(photo by Jim Barcus)
There may not be a more colorful singer/songwriter/performer in town than Stephonne Singleton. Fiercely proud of being Black and queer, on stage he embraces lollipop costumes, sequins, revealing lingerie, red stilettos and suggestive gyrations. Having liberated himself, his goal is to liberate the audience. Stephonne makes a spectacle of himself — but has the singular talent to back it up. His voice ranges from breathy and throaty to silky — always sultry, always soulful. His songs are heartfelt and illuminating, often “raw” in style and message. He mashes it all — R&B, rock, jazz, funk, classical, masculine and feminine. His strongest influences are Billie Holiday and Prince, and he strives for their same “honesty of lyrics and emotive quality.”
Stephonne wasn’t always so sure of himself — getting to this point has been a long road. Musical expression and therapy have helped him deal with the meanness and trauma that once surrounded him and caused debilitating self-doubt. His mother has been a constant support.
Growing up in Kansas City, Kansas, he was singing with the adult choir at his Catholic church at age 7 and writing songs in his notebook from age 10. When Stephonne was 14, his father took him to a pawn shop and bought him a guitar that he taught himself to play. Music was always in the house and in the car. He heard Mary J. Blige (one of his mother’s favorites), the Beatles, Luther Vandross, Barbara Streisand, Jill Scott and D’Angelo. He took full advantage of his library card, checking out all kinds of music. Despite his lack of any formal musical education (he admits he was actually “scared of the piano”), he was admitted as a classical and opera student at Benedictine College, where he learned he had “relative pitch,” in some ways more flexible than “perfect pitch.” He conquered his “pianophobia” and went on to earn a master’s degree in entertainment business.
Stephonne became a regular on the stages of Missie B’s and Hamburger Mary’s and performed in “Valley of the Dolls” at the Folly (among many other Late Night Theatre productions). When he appeared last fall in “Ma Rainey’s Black Bottom” for Black Repertory Theatre of Kansas City, Kelly Luck of broadwayworld.com described his “solo turn accompanying himself on the bass” as “quite an emotionally moving moment.”
Stephonne has expanded to numerous venues across Kansas City and before the pandemic numbered 40 to 50 performances a year. He put out his first song in 2015 and his first album in 2018, “Caged Bird Sings Songs About Red Beard.” “SIS: Side A” was released in 2020 (his “Want Me” video is available on youtube.com), with two singles following it last year. “SIS: Side B,” a “marriage of rock and R&B,” debuted June 24, 2022. SIS stands for “summoning insatiable spirits.” He’s performed in Chicago, Nashville, New York City and more, and garnered a loyal and appreciative audience of fans and critics — including an international following through online streaming — both for his vocals and song stylings. In September 2020, a headline in “The Pitch” read: “Stephonne is the future of KC’s Sound.”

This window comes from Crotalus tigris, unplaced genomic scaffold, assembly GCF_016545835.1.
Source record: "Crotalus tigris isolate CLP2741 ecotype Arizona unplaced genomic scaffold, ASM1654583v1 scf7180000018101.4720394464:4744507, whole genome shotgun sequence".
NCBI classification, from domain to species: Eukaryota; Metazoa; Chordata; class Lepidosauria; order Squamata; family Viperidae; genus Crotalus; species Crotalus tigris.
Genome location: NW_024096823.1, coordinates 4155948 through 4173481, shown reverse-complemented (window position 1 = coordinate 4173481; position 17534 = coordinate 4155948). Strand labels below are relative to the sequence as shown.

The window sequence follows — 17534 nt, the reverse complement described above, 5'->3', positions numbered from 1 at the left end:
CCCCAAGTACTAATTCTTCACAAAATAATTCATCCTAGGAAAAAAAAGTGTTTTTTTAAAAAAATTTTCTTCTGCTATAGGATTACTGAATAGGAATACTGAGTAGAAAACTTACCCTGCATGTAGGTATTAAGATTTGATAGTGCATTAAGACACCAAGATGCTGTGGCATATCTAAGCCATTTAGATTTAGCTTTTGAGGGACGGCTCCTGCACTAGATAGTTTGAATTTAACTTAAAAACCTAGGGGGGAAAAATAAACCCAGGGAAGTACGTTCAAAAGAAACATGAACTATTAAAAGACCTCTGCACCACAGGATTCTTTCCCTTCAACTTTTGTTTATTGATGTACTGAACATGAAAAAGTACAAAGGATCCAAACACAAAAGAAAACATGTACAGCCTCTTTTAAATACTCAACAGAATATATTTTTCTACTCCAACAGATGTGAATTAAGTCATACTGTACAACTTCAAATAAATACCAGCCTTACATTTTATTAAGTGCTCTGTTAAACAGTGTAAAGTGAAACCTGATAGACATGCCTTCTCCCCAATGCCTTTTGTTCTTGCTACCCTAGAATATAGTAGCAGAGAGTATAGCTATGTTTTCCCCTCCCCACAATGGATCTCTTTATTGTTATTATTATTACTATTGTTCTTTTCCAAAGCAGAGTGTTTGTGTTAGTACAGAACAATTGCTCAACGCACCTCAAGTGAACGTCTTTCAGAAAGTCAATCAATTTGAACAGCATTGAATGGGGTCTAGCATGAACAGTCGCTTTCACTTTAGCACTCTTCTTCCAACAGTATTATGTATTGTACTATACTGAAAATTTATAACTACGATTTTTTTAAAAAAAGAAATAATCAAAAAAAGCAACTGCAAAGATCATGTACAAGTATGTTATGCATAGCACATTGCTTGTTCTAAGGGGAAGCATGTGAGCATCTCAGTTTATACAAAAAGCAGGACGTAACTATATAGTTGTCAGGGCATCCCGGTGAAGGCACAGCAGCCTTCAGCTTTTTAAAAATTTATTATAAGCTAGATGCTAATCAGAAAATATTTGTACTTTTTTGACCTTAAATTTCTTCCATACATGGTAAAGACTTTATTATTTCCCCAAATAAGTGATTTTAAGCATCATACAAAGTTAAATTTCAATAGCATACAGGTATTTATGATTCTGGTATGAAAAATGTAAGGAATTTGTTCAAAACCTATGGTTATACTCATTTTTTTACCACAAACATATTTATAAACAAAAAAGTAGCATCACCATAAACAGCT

When Stephonne began writing songs seriously as a teen, he would buy beats and learn to make them before going to the studio. As he progressed, his ear (that could hear every instrument) and his formal music education allowed him to scribble down lyrics, pair them together to demo, and direct his band. The melody and the lyrics usually come to him at the same time, and he then adds the chords and keys. And not in the traditional “145” chord progression. His music is as original as he is; his philosophy is to “give music space to breathe, discover and reveal itself.” Believing “the music industry encourages monotony,” he’s motivated to blow that apart.
Stephonne has moved on from the “gloom and doom” of some of his earlier work to incorporate joy and hope. And, he says, “I’m done watering down and censoring myself.” His music is both “non-genre conforming,” “non-gender conforming” and highly cathartic. He’s long past the “impostor syndrome” he suffered for a period.
Stephonne is a 2021-22 Charlotte Street Studio Resident, which has been a blessing, offering him a space to create and rehearse with his band, The Gay Rodeo. He’s wildly enthusiastic about his bandmates, Ahafia Jurkiewicz-Miles, Benjamin Hart, Spencer Thut and Mikala Petillo, and how they all gel. Adam McKee and Johnny Hamil have also played essential roles in his recordings and performances.
Spring and summer 2022 found Stephonne and The Gay Rodeo at Manor Records, The Folly Theatre Lounge, Lawrence Pride, the Crossroads Music Fest and Lemonade Park with his “Tribute to Sade.” He hopes to develop additional such tributes to other “current but timeless” artists — perhaps Erykah Badu and Jill Scott. He said he dreams of playing the Uptown, the Kauffman and the Midland. A new single, “Rocket in My Pocket” with Shawn Stewart, just arrived and is now available on all streaming platforms. Stephonne hopes to release a another new single with The Gay Rodeo this month too.
With his mom, The Gay Rodeo, his many fans, and his 12-year-old beagle-mix, Maverick Michael Harper Singleton Cook, beside him, Singleton just might make them all happen. “If not,” he says, “I’ll just combust.”
See Stephonne and The Gay Rodeo with Miss Boating at The Ship, 1221 Union Ave., Sept. 22. For more information, www.theshipkc.com.